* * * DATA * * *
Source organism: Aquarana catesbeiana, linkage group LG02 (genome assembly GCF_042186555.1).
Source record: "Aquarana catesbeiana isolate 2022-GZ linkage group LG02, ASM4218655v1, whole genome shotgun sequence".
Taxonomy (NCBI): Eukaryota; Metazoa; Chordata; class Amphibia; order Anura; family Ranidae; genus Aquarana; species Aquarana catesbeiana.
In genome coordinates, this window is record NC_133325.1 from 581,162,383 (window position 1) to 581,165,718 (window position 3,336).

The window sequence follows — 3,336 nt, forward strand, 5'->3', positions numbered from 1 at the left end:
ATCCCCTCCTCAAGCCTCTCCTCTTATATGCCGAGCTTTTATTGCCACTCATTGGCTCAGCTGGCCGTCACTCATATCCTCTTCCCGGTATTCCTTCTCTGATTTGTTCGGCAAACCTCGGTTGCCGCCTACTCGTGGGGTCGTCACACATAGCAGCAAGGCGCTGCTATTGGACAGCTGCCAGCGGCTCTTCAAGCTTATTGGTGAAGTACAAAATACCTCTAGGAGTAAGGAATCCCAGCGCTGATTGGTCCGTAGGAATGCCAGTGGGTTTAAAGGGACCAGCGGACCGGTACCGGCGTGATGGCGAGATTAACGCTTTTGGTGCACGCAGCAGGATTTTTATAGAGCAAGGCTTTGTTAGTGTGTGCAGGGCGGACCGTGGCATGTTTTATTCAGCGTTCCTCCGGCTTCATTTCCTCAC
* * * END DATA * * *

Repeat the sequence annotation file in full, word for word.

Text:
Source organism: Aquarana catesbeiana, linkage group LG02 (genome assembly GCF_042186555.1).
Source record: "Aquarana catesbeiana isolate 2022-GZ linkage group LG02, ASM4218655v1, whole genome shotgun sequence".
Taxonomy (NCBI): Eukaryota; Metazoa; Chordata; class Amphibia; order Anura; family Ranidae; genus Aquarana; species Aquarana catesbeiana.
In genome coordinates, this window is record NC_133325.1 from 581,162,383 (window position 1) to 581,165,718 (window position 3,336).

The window sequence follows — 3,336 nt, forward strand, 5'->3', positions numbered from 1 at the left end:
ATCCCCTCCTCAAGCCTCTCCTCTTATATGCCGAGCTTTTATTGCCACTCATTGGCTCAGCTGGCCGTCACTCATATCCTCTTCCCGGTATTCCTTCTCTGATTTGTTCGGCAAACCTCGGTTGCCGCCTACTCGTGGGGTCGTCACACATAGCAGCAAGGCGCTGCTATTGGACAGCTGCCAGCGGCTCTTCAAGCTTATTGGTGAAGTACAAAATACCTCTAGGAGTAAGGAATCCCAGCGCTGATTGGTCCGTAGGAATGCCAGTGGGTTTAAAGGGACCAGCGGACCGGTACCGGCGTGATGGCGAGATTAACGCTTTTGGTGCACGCAGCAGGATTTTTATAGAGCAAGGCTTTGTTAGTGTGTGCAGGGCGGACCGTGGCATGTTTTATTCAGCGTTCCTCCGGCTTCATTTCCTCAC